Barber Chair Preserves Community Memories

Residents recall haircuts, scents and tales

by Michael Turton

Local museums across the country tell their community’s stories through collections of carefully preserved, meticulously organized artifacts — historic objects that are catalogued, stored in climate-controlled rooms and periodically brought out for public viewing in roped-off areas and glass cases.

But every community also has a completely unorganized “collection”: a myriad of old objects that have never made it to a museum — artifacts that also tell us about our community, what it looked like years ago and how people used to live. These unsung objects often lie hidden at the back of a garage, tucked away in a workshop or forgotten in some dusty attic.

Sam Sunday’s barber chair

Sam Sunday's chair

The Emil J. Paidar Co. of Chicago made barber's chairs for shops across the US, including the three used for decades at 86 Main St. in Cold Spring. (Photo by Michael Turton.)

An extremely heavy, old chair now sits in Neal Tomann’s workshop in Nelsonville. For at least seven decades it was one of three such chairs in Sam Sunday’s Barbershop at 86 Main St., Cold Spring, which today is home to the Gift Hut.

Barbershops across America were often unofficial though nonethelesss important community gathering places. The shop at 86 Main St. was no exception. Sunday first worked there in 1928, helping his predecessor in the same business — his father. A Nov. 1, 1981 New York Times article about Cold Spring described that 1928 shop this way: “There was a bathtub in back then, [Sunday] said, and families who lived in cold-water flats over the stores would come in once a week and pay 25 cents apiece for a hot bath. Today, [Sunday] still has the shop’s three original barber chairs, but works alone.” The shop didn’t close until sometime in the mid-1980s.

After Sunday’s shop closed, the three chairs found their way to the Capuchin Franciscan Friars’ monastery in Garrison, site of that order’s minor seminary, also known as  Glenclyffe High School. There, the chairs provided students and friars with comfortable seating in the institution’s barber shop.

After the facility closed the ​​​property was sold to the Open Space Institute in 2001. When the ​friars left Glenclyffe, now site of the Garrison Institute and Philipstown’s Claudio Marzollo Community Center, they took one of the chairs to their retreat house in New York City across from Madison Square Garden. Another was acquired by the late Joe ​Frisenda of Philipstown. The third ultimately landed in Tomann’s ​​workshop.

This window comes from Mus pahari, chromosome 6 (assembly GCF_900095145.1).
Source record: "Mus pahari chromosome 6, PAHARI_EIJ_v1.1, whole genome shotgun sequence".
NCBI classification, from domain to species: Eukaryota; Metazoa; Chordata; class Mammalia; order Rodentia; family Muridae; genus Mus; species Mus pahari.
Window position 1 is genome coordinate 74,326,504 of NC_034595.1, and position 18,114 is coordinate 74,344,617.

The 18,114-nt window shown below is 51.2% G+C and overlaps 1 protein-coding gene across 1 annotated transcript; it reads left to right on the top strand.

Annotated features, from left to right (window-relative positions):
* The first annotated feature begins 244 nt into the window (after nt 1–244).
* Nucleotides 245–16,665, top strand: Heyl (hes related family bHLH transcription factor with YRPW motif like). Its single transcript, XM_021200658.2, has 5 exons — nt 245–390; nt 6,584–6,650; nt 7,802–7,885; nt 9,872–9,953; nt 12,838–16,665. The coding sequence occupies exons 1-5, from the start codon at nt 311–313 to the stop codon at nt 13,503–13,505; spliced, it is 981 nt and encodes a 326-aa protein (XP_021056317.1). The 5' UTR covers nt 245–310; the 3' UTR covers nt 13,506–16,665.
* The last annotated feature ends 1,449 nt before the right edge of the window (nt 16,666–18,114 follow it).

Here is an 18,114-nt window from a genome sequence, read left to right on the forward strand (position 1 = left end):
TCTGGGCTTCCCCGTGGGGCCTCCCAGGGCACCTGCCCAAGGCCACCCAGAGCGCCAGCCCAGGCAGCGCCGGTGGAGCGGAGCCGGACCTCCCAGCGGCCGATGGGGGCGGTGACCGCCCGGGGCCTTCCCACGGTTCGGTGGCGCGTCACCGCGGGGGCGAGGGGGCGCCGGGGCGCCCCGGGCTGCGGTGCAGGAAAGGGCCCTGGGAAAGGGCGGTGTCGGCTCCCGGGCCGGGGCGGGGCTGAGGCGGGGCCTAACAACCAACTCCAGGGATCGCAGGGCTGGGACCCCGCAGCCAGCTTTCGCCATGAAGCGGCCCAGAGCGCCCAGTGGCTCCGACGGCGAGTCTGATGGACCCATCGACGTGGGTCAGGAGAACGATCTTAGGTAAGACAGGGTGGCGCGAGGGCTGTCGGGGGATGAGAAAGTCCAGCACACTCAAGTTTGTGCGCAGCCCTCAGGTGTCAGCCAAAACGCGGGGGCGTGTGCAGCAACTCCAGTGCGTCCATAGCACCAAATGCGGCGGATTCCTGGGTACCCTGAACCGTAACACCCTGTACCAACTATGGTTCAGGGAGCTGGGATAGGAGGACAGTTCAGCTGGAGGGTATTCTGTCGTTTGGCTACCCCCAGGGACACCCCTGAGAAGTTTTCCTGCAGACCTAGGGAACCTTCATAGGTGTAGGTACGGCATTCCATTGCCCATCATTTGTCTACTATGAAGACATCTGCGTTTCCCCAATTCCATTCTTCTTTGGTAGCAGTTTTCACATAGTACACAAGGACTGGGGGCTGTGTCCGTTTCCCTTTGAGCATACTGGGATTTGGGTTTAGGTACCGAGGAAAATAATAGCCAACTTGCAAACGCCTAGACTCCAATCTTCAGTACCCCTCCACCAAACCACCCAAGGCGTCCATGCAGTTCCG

​​Long-time residents have vivid memories of sitting in Sam Sunday’s barber chairs. By all accounts Sunday was a bit rough around the edges and was seldom, if ever, seen without a cigar in his mouth. Playboy magazine was no stranger to the shop, tucked discreetly inside the newspaper of the day.

“It’s where you went if you wanted information,” recalls local resident Ronnie Mazzuca. It was also a hub of political activity. The 1981 New York Times article said it was a “gathering place for longtime residents. At 3 p.m. every day the mayor [then Cold Spring Mayor Ron McConville] leaves his office across the street and goes to the [barber] shop for what he calls a ‘meeting of the board.”’ A quorum was probably not required.

The Lahey family, long-time Cold Spring residents, has at least three generations’ worth of stories about Sam Sunday’s. Eighty-two-year-old Terry Lahey got his first haircut there, and years later learned something about his dad, Joseph Lahey, from Sunday himself. “Sam told me that when the A&P store [located on Main Street] caught fire in 1949, people were afraid that all of Main Street might go,” Lahey said. “My dad walked into the barbershop, picked up one of the chairs and put it outside. The next day he went back — and he couldn’t even lift it.”

Sam Sunday and wife Mary

Sam Sunday and his wife Mary outside his barber shop in the mid-1970s. (Photo courtesy of Phil Etta.)

Kevin Lahey, owner of The Main Course, remembers Sunday’s well. “There was only one haircut — a buzz cut,” he said with a laugh. He recalls cigar smoke and how the absence of it occasionally got him in trouble with his dad, Terry. “My dad insisted we go to Sam’s. But once in a while we’d get bored and go to Gus’s Barbershop across the street.” The younger Lahey said that when he returned home with a new haircut, minus Sam’s trademark aroma of cigar smoke, his dad knew he had not gone to Sunday’s — and he was not happy.

Kevin’s younger brother Matt has a more pleasant memory of Sunday’s as a very young boy. “I found a $50 bill in a snowbank right in front of the barbershop on my way to get a haircut, and my dad let me keep it.”

Neal Tomann also got his hair cut at Sam Sunday’s many times and must have sat in the chair that now rests in his workshop. “I was one of eight kids who got dragged in there. There wasn’t any kind of style. You just got your hair cut,” he said. They say that the sense of smell triggers the most vivid memories and like Kevin Lahey, he remembers the fragrances. “No one in our house smoked. At Sunday’s you smelled cigars and cigarettes — all kinds of pungent ​​​smells that you didn’t know as a kid.” Tomann continued to get his hair cut there until into his teens. “Then everyone grew their hair long,” he recalled.